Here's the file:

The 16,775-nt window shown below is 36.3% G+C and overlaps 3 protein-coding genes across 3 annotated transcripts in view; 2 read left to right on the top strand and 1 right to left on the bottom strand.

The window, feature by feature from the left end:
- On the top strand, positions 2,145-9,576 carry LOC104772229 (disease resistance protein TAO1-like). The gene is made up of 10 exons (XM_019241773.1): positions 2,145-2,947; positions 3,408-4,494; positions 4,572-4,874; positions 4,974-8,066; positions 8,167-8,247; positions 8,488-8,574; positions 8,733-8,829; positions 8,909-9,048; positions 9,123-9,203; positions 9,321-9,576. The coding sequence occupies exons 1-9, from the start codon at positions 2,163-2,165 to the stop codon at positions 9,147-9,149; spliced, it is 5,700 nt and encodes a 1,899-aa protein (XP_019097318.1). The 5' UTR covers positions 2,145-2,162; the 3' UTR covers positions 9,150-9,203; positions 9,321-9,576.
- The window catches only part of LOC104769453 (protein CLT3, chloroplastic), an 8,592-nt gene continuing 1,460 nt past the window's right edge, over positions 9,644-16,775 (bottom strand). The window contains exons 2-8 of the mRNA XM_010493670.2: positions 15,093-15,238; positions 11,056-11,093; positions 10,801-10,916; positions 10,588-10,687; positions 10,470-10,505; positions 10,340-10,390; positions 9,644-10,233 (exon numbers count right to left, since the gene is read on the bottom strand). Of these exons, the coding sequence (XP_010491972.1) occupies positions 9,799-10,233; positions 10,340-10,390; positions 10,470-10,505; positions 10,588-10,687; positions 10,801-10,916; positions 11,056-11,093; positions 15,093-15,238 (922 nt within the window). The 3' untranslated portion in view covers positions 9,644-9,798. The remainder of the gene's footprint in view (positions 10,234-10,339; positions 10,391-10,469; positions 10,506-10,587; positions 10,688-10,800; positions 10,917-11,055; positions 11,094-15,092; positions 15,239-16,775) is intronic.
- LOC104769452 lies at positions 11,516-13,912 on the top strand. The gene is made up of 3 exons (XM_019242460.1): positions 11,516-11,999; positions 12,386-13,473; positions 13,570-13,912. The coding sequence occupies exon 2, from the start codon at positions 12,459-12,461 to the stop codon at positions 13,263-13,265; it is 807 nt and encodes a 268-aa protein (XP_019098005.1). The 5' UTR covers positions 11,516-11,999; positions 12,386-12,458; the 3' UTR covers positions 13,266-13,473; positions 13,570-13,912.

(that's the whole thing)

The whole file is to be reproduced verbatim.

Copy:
The 16,775-nt window shown below is 36.3% G+C and overlaps 3 protein-coding genes across 3 annotated transcripts in view; 2 read left to right on the top strand and 1 right to left on the bottom strand.

The window, feature by feature from the left end:
- On the top strand, positions 2,145-9,576 carry LOC104772229 (disease resistance protein TAO1-like). The gene is made up of 10 exons (XM_019241773.1): positions 2,145-2,947; positions 3,408-4,494; positions 4,572-4,874; positions 4,974-8,066; positions 8,167-8,247; positions 8,488-8,574; positions 8,733-8,829; positions 8,909-9,048; positions 9,123-9,203; positions 9,321-9,576. The coding sequence occupies exons 1-9, from the start codon at positions 2,163-2,165 to the stop codon at positions 9,147-9,149; spliced, it is 5,700 nt and encodes a 1,899-aa protein (XP_019097318.1). The 5' UTR covers positions 2,145-2,162; the 3' UTR covers positions 9,150-9,203; positions 9,321-9,576.
- The window catches only part of LOC104769453 (protein CLT3, chloroplastic), an 8,592-nt gene continuing 1,460 nt past the window's right edge, over positions 9,644-16,775 (bottom strand). The window contains exons 2-8 of the mRNA XM_010493670.2: positions 15,093-15,238; positions 11,056-11,093; positions 10,801-10,916; positions 10,588-10,687; positions 10,470-10,505; positions 10,340-10,390; positions 9,644-10,233 (exon numbers count right to left, since the gene is read on the bottom strand). Of these exons, the coding sequence (XP_010491972.1) occupies positions 9,799-10,233; positions 10,340-10,390; positions 10,470-10,505; positions 10,588-10,687; positions 10,801-10,916; positions 11,056-11,093; positions 15,093-15,238 (922 nt within the window). The 3' untranslated portion in view covers positions 9,644-9,798. The remainder of the gene's footprint in view (positions 10,234-10,339; positions 10,391-10,469; positions 10,506-10,587; positions 10,688-10,800; positions 10,917-11,055; positions 11,094-15,092; positions 15,239-16,775) is intronic.
- LOC104769452 lies at positions 11,516-13,912 on the top strand. The gene is made up of 3 exons (XM_019242460.1): positions 11,516-11,999; positions 12,386-13,473; positions 13,570-13,912. The coding sequence occupies exon 2, from the start codon at positions 12,459-12,461 to the stop codon at positions 13,263-13,265; it is 807 nt and encodes a 268-aa protein (XP_019098005.1). The 5' UTR covers positions 11,516-11,999; positions 12,386-12,458; the 3' UTR covers positions 13,266-13,473; positions 13,570-13,912.